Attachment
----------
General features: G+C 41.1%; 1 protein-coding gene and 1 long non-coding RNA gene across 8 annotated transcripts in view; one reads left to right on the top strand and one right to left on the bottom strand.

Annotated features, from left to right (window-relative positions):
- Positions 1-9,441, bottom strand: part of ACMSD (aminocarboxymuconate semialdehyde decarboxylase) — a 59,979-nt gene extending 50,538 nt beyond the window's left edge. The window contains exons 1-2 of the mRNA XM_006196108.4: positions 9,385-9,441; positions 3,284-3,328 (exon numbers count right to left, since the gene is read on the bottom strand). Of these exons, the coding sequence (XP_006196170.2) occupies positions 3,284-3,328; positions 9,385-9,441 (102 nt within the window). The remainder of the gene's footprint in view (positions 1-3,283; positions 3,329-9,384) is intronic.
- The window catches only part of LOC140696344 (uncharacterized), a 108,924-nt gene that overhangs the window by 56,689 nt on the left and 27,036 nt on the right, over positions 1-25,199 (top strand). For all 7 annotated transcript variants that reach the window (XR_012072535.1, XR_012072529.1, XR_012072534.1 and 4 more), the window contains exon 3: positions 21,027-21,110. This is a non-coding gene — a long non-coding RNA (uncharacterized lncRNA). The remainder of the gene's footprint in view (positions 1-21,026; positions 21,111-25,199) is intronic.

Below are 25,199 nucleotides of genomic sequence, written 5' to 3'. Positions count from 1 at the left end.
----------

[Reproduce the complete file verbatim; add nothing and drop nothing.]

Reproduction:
General features: G+C 41.1%; 1 protein-coding gene and 1 long non-coding RNA gene across 8 annotated transcripts in view; one reads left to right on the top strand and one right to left on the bottom strand.

Annotated features, from left to right (window-relative positions):
- Positions 1-9,441, bottom strand: part of ACMSD (aminocarboxymuconate semialdehyde decarboxylase) — a 59,979-nt gene extending 50,538 nt beyond the window's left edge. The window contains exons 1-2 of the mRNA XM_006196108.4: positions 9,385-9,441; positions 3,284-3,328 (exon numbers count right to left, since the gene is read on the bottom strand). Of these exons, the coding sequence (XP_006196170.2) occupies positions 3,284-3,328; positions 9,385-9,441 (102 nt within the window). The remainder of the gene's footprint in view (positions 1-3,283; positions 3,329-9,384) is intronic.
- The window catches only part of LOC140696344 (uncharacterized), a 108,924-nt gene that overhangs the window by 56,689 nt on the left and 27,036 nt on the right, over positions 1-25,199 (top strand). For all 7 annotated transcript variants that reach the window (XR_012072535.1, XR_012072529.1, XR_012072534.1 and 4 more), the window contains exon 3: positions 21,027-21,110. This is a non-coding gene — a long non-coding RNA (uncharacterized lncRNA). The remainder of the gene's footprint in view (positions 1-21,026; positions 21,111-25,199) is intronic.

Below are 25,199 nucleotides of genomic sequence, written 5' to 3'. Positions count from 1 at the left end.